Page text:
Get A Testing Quote

Candida parapsilosis


Candida parapsilosis is commonly found in a unicellular, budding state but also has the ability to form pseudohyphae causing it to look dimorphic. When plated on a dextrose plate, C. parapsilosis will form white, creamy, shiny colonies made up of cylindrical cells. For the yeast phenotype colonies will appear smooth, and for the pseudohyphae phenotype the colonies will appear concentric. C. parapsilosis metabolizes large molecules via oxidative phosphorylation and fermentation by using extracellular enzymes to breakdown large molecules allowing them to be absorbed.


This fungus can cause sepsis, endocarditis, endophthalmitis, fungemia, peritonitis, and arthritis. C. parapsilosis is easily spread between susceptible populations and is often found on prosthetic devices, catheters and other medical tools handled by healthcare professionals. Their resistance to disinfectants is enhanced through its ability to create biofilms over these medical devices. In turn, this organism results in post-surgical complications and premature death in susceptible populations with neonatal, intensive care, and immunocompromised patients at the highest risk for contracting an infection.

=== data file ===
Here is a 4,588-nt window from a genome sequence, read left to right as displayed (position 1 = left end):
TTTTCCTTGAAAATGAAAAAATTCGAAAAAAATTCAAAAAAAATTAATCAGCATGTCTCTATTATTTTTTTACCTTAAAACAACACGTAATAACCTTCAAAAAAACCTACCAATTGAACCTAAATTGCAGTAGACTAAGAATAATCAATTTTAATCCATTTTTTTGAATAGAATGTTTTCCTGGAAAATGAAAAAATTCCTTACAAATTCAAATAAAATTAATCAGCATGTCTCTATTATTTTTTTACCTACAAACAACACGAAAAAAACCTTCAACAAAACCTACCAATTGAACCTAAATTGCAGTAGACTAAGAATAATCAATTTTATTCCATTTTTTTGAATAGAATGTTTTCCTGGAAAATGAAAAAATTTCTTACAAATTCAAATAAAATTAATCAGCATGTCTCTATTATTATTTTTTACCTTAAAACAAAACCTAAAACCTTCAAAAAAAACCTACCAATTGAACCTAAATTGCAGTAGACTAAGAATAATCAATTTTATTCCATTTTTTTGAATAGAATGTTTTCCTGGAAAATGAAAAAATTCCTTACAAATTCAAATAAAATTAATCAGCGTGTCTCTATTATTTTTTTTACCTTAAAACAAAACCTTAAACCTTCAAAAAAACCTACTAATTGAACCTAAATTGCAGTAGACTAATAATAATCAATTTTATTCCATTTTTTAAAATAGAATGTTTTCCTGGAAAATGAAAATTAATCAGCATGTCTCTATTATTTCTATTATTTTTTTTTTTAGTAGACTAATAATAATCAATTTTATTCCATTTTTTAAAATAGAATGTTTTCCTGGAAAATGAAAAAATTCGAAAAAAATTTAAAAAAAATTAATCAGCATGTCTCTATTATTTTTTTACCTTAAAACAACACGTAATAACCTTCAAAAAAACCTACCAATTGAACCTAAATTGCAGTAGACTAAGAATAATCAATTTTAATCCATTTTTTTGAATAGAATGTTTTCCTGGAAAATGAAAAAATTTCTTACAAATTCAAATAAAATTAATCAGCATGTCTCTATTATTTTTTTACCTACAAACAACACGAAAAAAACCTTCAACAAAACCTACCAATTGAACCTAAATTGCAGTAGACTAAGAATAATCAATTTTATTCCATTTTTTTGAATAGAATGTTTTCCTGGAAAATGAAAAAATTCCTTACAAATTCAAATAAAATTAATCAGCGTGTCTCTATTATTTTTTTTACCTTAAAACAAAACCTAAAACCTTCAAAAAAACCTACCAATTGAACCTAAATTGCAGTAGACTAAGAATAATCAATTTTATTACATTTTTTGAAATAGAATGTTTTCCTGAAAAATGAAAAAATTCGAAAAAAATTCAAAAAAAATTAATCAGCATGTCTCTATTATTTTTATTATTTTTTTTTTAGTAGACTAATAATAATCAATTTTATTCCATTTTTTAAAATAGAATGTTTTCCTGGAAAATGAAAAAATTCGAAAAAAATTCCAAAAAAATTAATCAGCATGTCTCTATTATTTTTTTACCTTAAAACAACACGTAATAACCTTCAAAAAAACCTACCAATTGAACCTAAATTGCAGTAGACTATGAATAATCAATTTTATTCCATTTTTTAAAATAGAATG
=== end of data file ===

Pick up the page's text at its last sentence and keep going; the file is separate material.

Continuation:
Trofa, D., Gácser, A., & Nosanchuk, J. D. (2008). Candida parapsilosis, an Emerging Fungal Pathogen. Clinical Microbiology Reviews, 21(4), 606–625.

Neji S, Hadrich I, Trabelsi H, Abbes S, Cheikhrouhou F, Sellami H, Makni F, Ayadi A. 2017. Virulence factors, antifungal susceptibility and molecular mechanisms of azole resistance among Candida parapsilosis complex isolates recovered from clinical specimens. Journal of Biomedical Science. 24(67).

Pereira L, Silva S, Ribeiro B, Henriques M, Azeredo J. 2015. Influence of glucose concentration on the structure and quantity of biofilms formed by Candida parpsilosisFEMS Yeast Research. 15(5).

Turner, S., & Butler, G. (2014). The Candida pathogenic species complex. Cold Spring Harbor Perspectives in Medicine4(9).

Image from: Identification of Candida auris | Candida auris | Fungal Diseases | CDC